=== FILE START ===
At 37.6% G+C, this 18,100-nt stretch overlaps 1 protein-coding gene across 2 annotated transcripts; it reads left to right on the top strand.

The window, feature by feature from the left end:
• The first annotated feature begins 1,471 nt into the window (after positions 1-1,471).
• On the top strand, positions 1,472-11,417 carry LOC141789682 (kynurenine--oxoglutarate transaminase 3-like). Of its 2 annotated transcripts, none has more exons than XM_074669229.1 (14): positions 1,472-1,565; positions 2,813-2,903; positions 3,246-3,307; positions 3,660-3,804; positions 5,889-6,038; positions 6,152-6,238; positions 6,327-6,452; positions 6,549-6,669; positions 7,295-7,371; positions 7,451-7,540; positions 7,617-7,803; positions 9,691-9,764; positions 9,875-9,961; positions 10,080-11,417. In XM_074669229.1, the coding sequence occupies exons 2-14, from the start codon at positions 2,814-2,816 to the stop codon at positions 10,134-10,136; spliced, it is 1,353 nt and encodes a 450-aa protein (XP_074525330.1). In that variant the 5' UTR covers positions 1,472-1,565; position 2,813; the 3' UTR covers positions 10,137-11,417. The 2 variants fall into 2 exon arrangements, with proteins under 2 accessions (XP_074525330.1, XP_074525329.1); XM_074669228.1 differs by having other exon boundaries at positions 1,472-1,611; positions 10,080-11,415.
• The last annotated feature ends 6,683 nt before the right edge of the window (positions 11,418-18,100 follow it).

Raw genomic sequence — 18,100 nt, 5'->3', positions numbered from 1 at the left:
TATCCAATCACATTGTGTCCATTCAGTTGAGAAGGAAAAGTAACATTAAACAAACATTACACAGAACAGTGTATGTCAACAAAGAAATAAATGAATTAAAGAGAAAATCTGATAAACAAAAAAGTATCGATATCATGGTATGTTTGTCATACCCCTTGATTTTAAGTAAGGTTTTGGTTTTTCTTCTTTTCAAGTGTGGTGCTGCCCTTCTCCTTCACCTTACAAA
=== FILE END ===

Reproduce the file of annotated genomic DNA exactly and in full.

At 37.6% G+C, this 18,100-nt stretch overlaps 1 protein-coding gene across 2 annotated transcripts; it reads left to right on the top strand.

The window, feature by feature from the left end:
• The first annotated feature begins 1,471 nt into the window (after positions 1-1,471).
• On the top strand, positions 1,472-11,417 carry LOC141789682 (kynurenine--oxoglutarate transaminase 3-like). Of its 2 annotated transcripts, none has more exons than XM_074669229.1 (14): positions 1,472-1,565; positions 2,813-2,903; positions 3,246-3,307; positions 3,660-3,804; positions 5,889-6,038; positions 6,152-6,238; positions 6,327-6,452; positions 6,549-6,669; positions 7,295-7,371; positions 7,451-7,540; positions 7,617-7,803; positions 9,691-9,764; positions 9,875-9,961; positions 10,080-11,417. In XM_074669229.1, the coding sequence occupies exons 2-14, from the start codon at positions 2,814-2,816 to the stop codon at positions 10,134-10,136; spliced, it is 1,353 nt and encodes a 450-aa protein (XP_074525330.1). In that variant the 5' UTR covers positions 1,472-1,565; position 2,813; the 3' UTR covers positions 10,137-11,417. The 2 variants fall into 2 exon arrangements, with proteins under 2 accessions (XP_074525330.1, XP_074525329.1); XM_074669228.1 differs by having other exon boundaries at positions 1,472-1,611; positions 10,080-11,415.
• The last annotated feature ends 6,683 nt before the right edge of the window (positions 11,418-18,100 follow it).

Raw genomic sequence — 18,100 nt, 5'->3', positions numbered from 1 at the left:
TATCCAATCACATTGTGTCCATTCAGTTGAGAAGGAAAAGTAACATTAAACAAACATTACACAGAACAGTGTATGTCAACAAAGAAATAAATGAATTAAAGAGAAAATCTGATAAACAAAAAAGTATCGATATCATGGTATGTTTGTCATACCCCTTGATTTTAAGTAAGGTTTTGGTTTTTCTTCTTTTCAAGTGTGGTGCTGCCCTTCTCCTTCACCTTACAAA